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#5 of 9 Old 11-26-2005, 04:03 PM
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I would find other activities other than push ups and sit-ups to build strength.

Push ups can be horrible on the shoulders.

Doing crunches on an exercise ball would be better for him. Plus it is more fun and builds more muscles and develops balance. We have a couple of them and the kids play on them. They do not realize the boy parts they are exercising especially when being supposedly sedentary. My son, doesn’t realize that he does sit ups/crunches while he plays his game. He likes to be on his back and I watch how he moves and realize he was working his mid-section. This was after if was complaining about his stomach hurting but not sick hurting. My HOH child has balance issues that have improved with trying to balance on the ball.

This is one area I am really just learning about but many exercises adults do are not good for children, well at least in the same form.

You want him to show interest you need to be interested. Turn off the computer and get active. It doesn't have to be in the sport he wants but when was the last time you took him to the YMCA for a swim? Swimming is a very good exercise for the total body.

Another issue is were is he developmentally in puberty. I work with scouts at this age. There physical abilities are greatly different. I have seen graceful boys turn into klutzes in a matter of an inch or two. His hormones are also at play. Also, why does he have to get good at this? Why can he not do this just for the fun of it. If he is having fun he will want to do things to help him improve. If he needs to do exercise at home maybe you need to help work out a schedule, first thing in the morn? Setting a timer and doing it after 30minutes of game play?

Also, I think what is negatively hurting our children is fear. Media has misplace were are fear should be.
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#6 of 9 Old 11-26-2005, 04:24 PM
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I used to have a "rule" of only 1 extra curricular at a time, now it's two--as the kids have gotten older and have varied interests.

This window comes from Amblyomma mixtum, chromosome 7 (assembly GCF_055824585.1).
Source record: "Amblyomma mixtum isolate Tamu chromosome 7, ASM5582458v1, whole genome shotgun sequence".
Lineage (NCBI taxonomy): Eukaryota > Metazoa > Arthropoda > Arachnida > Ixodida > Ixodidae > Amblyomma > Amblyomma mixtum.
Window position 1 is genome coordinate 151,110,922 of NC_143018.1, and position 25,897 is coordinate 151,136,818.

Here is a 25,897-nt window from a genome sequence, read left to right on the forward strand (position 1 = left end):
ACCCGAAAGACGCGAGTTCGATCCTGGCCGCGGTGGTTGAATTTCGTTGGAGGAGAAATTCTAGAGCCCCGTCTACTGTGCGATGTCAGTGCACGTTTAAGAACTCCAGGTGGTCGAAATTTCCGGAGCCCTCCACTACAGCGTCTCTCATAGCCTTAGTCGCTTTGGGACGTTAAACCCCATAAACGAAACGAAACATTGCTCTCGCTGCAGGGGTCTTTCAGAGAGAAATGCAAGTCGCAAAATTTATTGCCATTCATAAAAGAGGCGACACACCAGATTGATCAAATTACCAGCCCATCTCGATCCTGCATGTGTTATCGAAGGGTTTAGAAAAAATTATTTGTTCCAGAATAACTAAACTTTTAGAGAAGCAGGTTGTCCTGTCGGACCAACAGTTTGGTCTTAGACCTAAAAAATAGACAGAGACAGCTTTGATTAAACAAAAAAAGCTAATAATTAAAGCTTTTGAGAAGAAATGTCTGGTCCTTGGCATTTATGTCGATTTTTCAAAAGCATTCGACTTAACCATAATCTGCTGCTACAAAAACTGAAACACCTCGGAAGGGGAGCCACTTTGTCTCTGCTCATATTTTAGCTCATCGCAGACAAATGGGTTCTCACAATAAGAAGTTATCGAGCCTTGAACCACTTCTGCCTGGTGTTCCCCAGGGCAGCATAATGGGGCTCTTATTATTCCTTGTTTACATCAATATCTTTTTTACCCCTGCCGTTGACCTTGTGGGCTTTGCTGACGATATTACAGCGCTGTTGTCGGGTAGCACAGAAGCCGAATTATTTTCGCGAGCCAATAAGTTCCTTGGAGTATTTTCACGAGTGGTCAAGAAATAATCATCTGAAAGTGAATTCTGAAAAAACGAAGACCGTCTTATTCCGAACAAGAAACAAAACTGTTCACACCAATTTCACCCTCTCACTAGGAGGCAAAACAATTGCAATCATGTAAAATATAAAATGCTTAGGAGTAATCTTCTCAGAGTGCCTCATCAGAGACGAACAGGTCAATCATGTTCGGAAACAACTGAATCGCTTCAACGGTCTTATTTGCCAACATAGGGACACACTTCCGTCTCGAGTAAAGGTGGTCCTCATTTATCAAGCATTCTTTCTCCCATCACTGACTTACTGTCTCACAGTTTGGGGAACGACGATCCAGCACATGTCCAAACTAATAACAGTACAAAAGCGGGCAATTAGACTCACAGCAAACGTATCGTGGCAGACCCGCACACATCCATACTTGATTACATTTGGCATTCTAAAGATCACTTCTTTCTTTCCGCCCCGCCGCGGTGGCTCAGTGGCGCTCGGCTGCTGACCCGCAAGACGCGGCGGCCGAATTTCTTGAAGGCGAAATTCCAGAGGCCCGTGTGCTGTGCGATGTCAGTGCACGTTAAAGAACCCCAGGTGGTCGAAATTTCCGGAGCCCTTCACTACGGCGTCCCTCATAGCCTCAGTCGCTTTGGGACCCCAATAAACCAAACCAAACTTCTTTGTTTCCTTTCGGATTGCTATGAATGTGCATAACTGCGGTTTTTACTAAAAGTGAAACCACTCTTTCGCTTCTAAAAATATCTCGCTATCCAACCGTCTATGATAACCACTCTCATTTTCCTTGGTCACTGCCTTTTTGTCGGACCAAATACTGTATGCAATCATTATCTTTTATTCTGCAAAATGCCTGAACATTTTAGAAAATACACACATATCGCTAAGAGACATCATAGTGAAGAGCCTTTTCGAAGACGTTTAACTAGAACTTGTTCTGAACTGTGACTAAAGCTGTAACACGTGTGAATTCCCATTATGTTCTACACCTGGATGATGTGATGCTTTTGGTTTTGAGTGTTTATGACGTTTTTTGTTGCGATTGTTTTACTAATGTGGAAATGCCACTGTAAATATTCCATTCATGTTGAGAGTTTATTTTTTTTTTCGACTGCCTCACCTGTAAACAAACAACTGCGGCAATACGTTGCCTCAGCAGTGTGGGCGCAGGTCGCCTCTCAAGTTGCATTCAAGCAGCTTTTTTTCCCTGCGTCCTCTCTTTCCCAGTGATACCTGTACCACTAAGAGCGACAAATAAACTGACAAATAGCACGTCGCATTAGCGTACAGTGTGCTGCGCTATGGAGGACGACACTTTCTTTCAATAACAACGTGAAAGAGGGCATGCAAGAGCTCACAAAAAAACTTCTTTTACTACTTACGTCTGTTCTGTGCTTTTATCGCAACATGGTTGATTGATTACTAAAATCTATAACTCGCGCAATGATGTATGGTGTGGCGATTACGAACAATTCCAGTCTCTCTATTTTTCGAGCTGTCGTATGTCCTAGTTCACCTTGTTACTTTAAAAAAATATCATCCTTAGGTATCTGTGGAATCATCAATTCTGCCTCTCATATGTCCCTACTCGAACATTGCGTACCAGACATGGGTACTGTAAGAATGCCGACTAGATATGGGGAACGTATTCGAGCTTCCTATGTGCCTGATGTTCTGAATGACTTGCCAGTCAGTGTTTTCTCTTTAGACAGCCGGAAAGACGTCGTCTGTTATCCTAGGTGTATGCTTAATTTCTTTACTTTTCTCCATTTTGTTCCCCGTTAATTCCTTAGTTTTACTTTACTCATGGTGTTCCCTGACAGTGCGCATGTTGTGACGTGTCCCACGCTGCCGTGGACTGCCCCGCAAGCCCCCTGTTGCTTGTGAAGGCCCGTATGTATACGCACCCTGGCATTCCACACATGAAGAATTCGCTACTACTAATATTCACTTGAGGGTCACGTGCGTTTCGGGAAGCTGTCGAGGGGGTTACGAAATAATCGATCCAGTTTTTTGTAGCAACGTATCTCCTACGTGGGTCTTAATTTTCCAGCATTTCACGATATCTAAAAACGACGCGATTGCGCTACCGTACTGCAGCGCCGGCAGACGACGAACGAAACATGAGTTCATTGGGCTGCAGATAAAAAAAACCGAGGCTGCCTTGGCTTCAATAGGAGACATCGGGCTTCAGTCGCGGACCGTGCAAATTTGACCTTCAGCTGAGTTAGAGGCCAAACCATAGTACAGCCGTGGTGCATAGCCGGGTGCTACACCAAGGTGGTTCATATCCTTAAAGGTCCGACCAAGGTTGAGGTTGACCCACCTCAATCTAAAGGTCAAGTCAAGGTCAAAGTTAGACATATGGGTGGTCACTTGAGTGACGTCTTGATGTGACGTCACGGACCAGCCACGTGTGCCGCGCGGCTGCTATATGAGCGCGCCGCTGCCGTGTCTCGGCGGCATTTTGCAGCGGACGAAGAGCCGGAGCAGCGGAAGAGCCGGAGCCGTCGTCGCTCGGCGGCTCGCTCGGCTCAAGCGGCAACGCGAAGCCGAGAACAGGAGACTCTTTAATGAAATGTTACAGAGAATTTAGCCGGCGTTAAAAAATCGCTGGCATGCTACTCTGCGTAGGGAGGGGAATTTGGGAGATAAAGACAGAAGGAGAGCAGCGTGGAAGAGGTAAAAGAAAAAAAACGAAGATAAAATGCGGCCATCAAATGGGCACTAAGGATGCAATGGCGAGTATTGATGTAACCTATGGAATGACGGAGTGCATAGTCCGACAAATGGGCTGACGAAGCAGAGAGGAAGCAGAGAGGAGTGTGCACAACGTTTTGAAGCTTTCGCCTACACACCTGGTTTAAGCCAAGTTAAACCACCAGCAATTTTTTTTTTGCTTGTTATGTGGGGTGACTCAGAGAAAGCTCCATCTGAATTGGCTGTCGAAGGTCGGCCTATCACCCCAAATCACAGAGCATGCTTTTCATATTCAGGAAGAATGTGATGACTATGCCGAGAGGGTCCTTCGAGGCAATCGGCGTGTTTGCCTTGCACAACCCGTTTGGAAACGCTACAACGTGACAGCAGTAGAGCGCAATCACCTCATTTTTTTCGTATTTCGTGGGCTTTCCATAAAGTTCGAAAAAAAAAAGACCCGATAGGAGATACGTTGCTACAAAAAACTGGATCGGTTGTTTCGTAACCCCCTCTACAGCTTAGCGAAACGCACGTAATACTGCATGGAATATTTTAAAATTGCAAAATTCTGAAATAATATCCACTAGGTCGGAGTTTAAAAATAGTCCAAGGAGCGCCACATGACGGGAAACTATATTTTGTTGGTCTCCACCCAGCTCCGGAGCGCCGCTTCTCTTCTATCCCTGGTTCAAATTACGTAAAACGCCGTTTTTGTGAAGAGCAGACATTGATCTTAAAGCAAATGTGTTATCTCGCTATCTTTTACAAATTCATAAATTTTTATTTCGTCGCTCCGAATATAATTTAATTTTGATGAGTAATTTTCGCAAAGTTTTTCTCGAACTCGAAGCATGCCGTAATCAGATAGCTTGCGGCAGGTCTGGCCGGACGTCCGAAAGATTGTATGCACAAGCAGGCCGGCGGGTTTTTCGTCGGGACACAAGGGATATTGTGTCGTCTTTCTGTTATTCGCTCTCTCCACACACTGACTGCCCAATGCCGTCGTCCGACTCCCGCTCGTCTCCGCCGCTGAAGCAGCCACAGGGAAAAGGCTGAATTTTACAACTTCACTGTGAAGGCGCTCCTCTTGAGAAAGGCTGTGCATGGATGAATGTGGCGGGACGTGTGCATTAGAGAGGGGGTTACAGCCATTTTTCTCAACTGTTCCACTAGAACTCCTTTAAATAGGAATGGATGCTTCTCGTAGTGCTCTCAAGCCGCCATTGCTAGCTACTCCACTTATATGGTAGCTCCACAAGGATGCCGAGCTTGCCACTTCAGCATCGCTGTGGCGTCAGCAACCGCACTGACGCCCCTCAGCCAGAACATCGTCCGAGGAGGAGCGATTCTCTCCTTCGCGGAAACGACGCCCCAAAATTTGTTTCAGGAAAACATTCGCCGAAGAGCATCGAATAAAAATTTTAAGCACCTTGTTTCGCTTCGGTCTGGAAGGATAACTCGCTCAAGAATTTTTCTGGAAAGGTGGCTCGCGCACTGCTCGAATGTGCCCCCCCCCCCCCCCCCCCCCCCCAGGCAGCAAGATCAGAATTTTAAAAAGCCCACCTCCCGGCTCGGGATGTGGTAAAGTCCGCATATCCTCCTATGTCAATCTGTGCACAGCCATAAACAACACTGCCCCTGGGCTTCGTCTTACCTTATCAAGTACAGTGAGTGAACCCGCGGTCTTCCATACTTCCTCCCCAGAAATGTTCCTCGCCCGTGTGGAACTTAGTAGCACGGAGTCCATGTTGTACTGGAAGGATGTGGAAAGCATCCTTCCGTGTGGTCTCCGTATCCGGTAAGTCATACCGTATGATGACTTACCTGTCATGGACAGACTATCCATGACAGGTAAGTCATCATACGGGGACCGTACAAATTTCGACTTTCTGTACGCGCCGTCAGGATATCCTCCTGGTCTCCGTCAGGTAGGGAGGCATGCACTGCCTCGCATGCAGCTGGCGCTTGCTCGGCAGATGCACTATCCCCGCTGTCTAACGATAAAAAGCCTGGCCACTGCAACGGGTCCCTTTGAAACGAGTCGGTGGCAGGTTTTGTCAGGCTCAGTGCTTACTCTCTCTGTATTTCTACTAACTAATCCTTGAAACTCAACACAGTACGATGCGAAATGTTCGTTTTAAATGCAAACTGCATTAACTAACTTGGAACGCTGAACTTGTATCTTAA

I think as long as he's enjoying it and wants to continue with it, he should go at his own pace. There will come a time all too soon that it gets more competitive (NOT making the team, pressure from teammates, etc.) that will get them more motivated than mom "nagging" about it.
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#7 of 9 Old 11-30-2005, 09:02 PM
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Seems like there is such a prevalence of perpetual activity in these times. Sometimes one wonders, who is all of this "activity" intended to benefit, the child or the parents vicarious need. It seems, the first priority is what does the child want to do? Stand back, observe, think and ask the question..."is my child enjoying and thriving with all of this activity?" Are they maintaining in school and are they multi- or uni- dimensional in interest and time commitment? Are siblings or spouses being disadvantaged due to all the extra-curriculars? I certainly advocate children being involved and active. There is this dichotomy in our time of the overcommitted multi-activity involved child and family and the inactive videogame/computer kids. Balance is the key and the challenge to determine for all of us.
Hope this helps.
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#8 of 9 Old 12-01-2005, 03:10 AM
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Kayla has one extra curricular activity, TaeKownDo. She is a black belt, she even teaches. But its the only thing I can get her to do. She wants to be a reporter so I mentioned to her joinging th debate and speech team, she wont do it. I reccomended her joinging a vollenteer club, they do community services. She wont. I keep telling her if she joins stuff it will look awesome on her transcripts for college but she isnt listening, of course
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#9 of 9 Old 12-01-2005, 10:06 AM
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My 12 year old, Sabri, plays on two basketball teams and is training for her first 1/2 marathon which is next spring. She is very motivated because these are the things she loves and excels at.She was in a local childrens music program.She could care less, would not pratice her lines or solos and finally dropped out.
I also found if it was somethin gthe olde kids really loved, they gave it their all.If it was something I wanted them to do they could care less.